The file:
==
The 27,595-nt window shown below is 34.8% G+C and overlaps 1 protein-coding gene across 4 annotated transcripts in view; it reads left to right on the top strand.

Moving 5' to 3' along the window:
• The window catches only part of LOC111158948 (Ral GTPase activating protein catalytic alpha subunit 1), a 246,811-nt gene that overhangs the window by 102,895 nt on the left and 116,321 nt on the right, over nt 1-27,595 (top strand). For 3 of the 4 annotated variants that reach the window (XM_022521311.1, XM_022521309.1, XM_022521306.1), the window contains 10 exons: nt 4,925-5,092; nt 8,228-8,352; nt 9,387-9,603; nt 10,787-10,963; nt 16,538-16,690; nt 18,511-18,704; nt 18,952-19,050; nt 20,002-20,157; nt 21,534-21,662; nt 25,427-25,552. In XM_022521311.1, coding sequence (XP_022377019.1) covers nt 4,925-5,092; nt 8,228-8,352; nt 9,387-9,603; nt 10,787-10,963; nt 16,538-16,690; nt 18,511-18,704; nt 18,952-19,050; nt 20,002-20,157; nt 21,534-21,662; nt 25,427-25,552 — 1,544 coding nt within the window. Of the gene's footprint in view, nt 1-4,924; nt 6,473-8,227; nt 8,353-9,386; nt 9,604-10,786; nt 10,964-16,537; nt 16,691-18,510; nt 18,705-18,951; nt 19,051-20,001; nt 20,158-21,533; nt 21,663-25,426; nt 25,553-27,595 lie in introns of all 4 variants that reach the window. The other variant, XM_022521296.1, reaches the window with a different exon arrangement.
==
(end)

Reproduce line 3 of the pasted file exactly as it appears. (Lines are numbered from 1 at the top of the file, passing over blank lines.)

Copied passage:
• The window catches only part of LOC111158948 (Ral GTPase activating protein catalytic alpha subunit 1), a 246,811-nt gene that overhangs the window by 102,895 nt on the left and 116,321 nt on the right, over nt 1-27,595 (top strand). For 3 of the 4 annotated variants that reach the window (XM_022521311.1, XM_022521309.1, XM_022521306.1), the window contains 10 exons: nt 4,925-5,092; nt 8,228-8,352; nt 9,387-9,603; nt 10,787-10,963; nt 16,538-16,690; nt 18,511-18,704; nt 18,952-19,050; nt 20,002-20,157; nt 21,534-21,662; nt 25,427-25,552. In XM_022521311.1, coding sequence (XP_022377019.1) covers nt 4,925-5,092; nt 8,228-8,352; nt 9,387-9,603; nt 10,787-10,963; nt 16,538-16,690; nt 18,511-18,704; nt 18,952-19,050; nt 20,002-20,157; nt 21,534-21,662; nt 25,427-25,552 — 1,544 coding nt within the window. Of the gene's footprint in view, nt 1-4,924; nt 6,473-8,227; nt 8,353-9,386; nt 9,604-10,786; nt 10,964-16,537; nt 16,691-18,510; nt 18,705-18,951; nt 19,051-20,001; nt 20,158-21,533; nt 21,663-25,426; nt 25,553-27,595 lie in introns of all 4 variants that reach the window. The other variant, XM_022521296.1, reaches the window with a different exon arrangement.